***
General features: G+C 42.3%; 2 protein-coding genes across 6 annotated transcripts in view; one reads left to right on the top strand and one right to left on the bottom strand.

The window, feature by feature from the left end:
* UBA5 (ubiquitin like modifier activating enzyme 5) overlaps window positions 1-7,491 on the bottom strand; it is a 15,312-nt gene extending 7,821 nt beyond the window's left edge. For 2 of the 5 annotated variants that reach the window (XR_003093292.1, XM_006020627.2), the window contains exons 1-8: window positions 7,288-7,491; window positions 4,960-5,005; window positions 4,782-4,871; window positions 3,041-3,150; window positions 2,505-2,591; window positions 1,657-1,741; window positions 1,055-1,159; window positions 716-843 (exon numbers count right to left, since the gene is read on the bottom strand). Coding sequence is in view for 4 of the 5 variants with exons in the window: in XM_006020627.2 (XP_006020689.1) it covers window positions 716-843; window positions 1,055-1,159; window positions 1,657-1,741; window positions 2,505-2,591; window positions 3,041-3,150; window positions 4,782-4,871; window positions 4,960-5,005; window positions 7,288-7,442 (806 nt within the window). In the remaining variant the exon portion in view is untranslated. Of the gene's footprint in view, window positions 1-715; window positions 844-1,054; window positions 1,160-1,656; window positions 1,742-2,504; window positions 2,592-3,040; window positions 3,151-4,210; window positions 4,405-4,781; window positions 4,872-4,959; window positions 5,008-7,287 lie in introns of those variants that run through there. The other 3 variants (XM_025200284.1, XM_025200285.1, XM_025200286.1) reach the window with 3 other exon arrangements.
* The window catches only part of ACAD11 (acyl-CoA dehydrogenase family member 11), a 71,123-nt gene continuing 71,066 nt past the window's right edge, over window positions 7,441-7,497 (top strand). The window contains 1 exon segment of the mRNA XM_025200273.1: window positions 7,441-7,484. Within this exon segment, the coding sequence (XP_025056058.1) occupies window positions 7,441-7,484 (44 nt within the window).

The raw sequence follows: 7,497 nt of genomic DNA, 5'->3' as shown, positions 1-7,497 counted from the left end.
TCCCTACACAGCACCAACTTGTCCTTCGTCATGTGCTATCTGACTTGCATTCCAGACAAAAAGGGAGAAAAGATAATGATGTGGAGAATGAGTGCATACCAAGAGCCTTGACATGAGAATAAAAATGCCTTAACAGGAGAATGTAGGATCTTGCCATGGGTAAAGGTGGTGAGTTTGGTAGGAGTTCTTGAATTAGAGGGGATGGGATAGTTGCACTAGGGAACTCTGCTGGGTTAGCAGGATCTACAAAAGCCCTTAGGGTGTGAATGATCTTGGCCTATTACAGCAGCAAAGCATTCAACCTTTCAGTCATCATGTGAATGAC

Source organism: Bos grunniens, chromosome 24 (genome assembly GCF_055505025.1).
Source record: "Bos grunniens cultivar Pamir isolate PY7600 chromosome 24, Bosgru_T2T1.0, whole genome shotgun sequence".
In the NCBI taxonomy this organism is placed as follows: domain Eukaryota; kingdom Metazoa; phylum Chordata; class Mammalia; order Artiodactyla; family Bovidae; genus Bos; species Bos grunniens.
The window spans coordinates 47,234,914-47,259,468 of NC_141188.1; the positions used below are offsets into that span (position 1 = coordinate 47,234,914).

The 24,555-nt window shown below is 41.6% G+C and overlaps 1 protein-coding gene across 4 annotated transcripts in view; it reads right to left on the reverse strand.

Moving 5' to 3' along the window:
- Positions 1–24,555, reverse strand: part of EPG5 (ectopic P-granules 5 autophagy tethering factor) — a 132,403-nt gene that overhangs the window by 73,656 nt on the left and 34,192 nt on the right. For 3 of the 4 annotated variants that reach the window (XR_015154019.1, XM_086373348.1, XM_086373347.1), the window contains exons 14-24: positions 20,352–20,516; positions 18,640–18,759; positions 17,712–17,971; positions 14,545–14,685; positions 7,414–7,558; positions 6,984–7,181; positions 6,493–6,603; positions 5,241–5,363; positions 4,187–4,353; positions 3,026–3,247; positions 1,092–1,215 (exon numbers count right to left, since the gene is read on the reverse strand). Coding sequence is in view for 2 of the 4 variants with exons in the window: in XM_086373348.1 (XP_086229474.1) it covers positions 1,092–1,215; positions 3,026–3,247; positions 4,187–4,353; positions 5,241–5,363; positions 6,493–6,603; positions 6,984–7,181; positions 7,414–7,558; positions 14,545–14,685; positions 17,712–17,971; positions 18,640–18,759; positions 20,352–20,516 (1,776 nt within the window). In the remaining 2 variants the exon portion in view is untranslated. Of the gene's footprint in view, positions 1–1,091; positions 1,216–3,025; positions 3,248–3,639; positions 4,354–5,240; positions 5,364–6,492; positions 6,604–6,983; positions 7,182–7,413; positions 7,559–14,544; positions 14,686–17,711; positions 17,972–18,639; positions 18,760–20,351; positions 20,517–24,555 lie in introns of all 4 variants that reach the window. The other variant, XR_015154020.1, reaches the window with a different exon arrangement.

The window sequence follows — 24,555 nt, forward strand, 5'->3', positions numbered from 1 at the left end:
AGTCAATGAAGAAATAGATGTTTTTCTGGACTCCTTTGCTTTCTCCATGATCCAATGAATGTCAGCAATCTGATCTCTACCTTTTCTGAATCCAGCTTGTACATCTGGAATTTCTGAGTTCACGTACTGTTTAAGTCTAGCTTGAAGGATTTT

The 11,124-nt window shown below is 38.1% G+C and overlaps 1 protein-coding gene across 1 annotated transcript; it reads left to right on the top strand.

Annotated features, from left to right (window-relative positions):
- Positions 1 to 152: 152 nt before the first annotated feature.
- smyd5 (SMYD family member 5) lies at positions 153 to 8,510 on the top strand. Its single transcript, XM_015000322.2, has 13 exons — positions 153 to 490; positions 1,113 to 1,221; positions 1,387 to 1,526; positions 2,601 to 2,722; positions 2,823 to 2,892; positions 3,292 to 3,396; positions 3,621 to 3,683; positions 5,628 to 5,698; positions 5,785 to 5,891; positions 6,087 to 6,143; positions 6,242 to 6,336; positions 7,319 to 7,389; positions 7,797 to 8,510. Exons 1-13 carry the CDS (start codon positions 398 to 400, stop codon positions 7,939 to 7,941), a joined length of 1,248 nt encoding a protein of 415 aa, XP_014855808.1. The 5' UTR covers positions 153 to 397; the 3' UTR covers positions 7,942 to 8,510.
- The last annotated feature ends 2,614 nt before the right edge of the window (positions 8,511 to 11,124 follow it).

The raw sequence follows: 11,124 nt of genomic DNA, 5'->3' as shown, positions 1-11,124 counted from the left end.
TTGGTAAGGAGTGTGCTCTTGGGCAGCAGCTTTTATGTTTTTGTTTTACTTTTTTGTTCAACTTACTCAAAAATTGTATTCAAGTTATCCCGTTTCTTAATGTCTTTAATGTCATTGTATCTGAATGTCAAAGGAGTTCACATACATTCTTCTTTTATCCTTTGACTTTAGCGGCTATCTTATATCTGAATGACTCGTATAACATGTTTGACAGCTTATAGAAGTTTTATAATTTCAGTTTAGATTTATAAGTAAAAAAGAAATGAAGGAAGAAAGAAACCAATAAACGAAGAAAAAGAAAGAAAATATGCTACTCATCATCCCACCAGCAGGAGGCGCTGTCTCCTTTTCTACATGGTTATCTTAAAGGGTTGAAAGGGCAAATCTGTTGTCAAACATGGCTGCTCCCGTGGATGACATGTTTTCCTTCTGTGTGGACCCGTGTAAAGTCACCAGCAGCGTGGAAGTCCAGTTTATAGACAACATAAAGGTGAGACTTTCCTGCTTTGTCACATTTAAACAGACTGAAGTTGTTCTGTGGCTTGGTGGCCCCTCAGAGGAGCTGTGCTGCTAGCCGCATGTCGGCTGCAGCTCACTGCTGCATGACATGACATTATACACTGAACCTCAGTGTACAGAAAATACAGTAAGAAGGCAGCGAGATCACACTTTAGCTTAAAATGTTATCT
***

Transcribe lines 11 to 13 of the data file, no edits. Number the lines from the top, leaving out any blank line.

The 24,555-nt window shown below is 41.6% G+C and overlaps 1 protein-coding gene across 4 annotated transcripts in view; it reads right to left on the reverse strand.

Moving 5' to 3' along the window:
- Positions 1–24,555, reverse strand: part of EPG5 (ectopic P-granules 5 autophagy tethering factor) — a 132,403-nt gene that overhangs the window by 73,656 nt on the left and 34,192 nt on the right. For 3 of the 4 annotated variants that reach the window (XR_015154019.1, XM_086373348.1, XM_086373347.1), the window contains exons 14-24: positions 20,352–20,516; positions 18,640–18,759; positions 17,712–17,971; positions 14,545–14,685; positions 7,414–7,558; positions 6,984–7,181; positions 6,493–6,603; positions 5,241–5,363; positions 4,187–4,353; positions 3,026–3,247; positions 1,092–1,215 (exon numbers count right to left, since the gene is read on the reverse strand). Coding sequence is in view for 2 of the 4 variants with exons in the window: in XM_086373348.1 (XP_086229474.1) it covers positions 1,092–1,215; positions 3,026–3,247; positions 4,187–4,353; positions 5,241–5,363; positions 6,493–6,603; positions 6,984–7,181; positions 7,414–7,558; positions 14,545–14,685; positions 17,712–17,971; positions 18,640–18,759; positions 20,352–20,516 (1,776 nt within the window). In the remaining 2 variants the exon portion in view is untranslated. Of the gene's footprint in view, positions 1–1,091; positions 1,216–3,025; positions 3,248–3,639; positions 4,354–5,240; positions 5,364–6,492; positions 6,604–6,983; positions 7,182–7,413; positions 7,559–14,544; positions 14,686–17,711; positions 17,972–18,639; positions 18,760–20,351; positions 20,517–24,555 lie in introns of all 4 variants that reach the window. The other variant, XR_015154020.1, reaches the window with a different exon arrangement.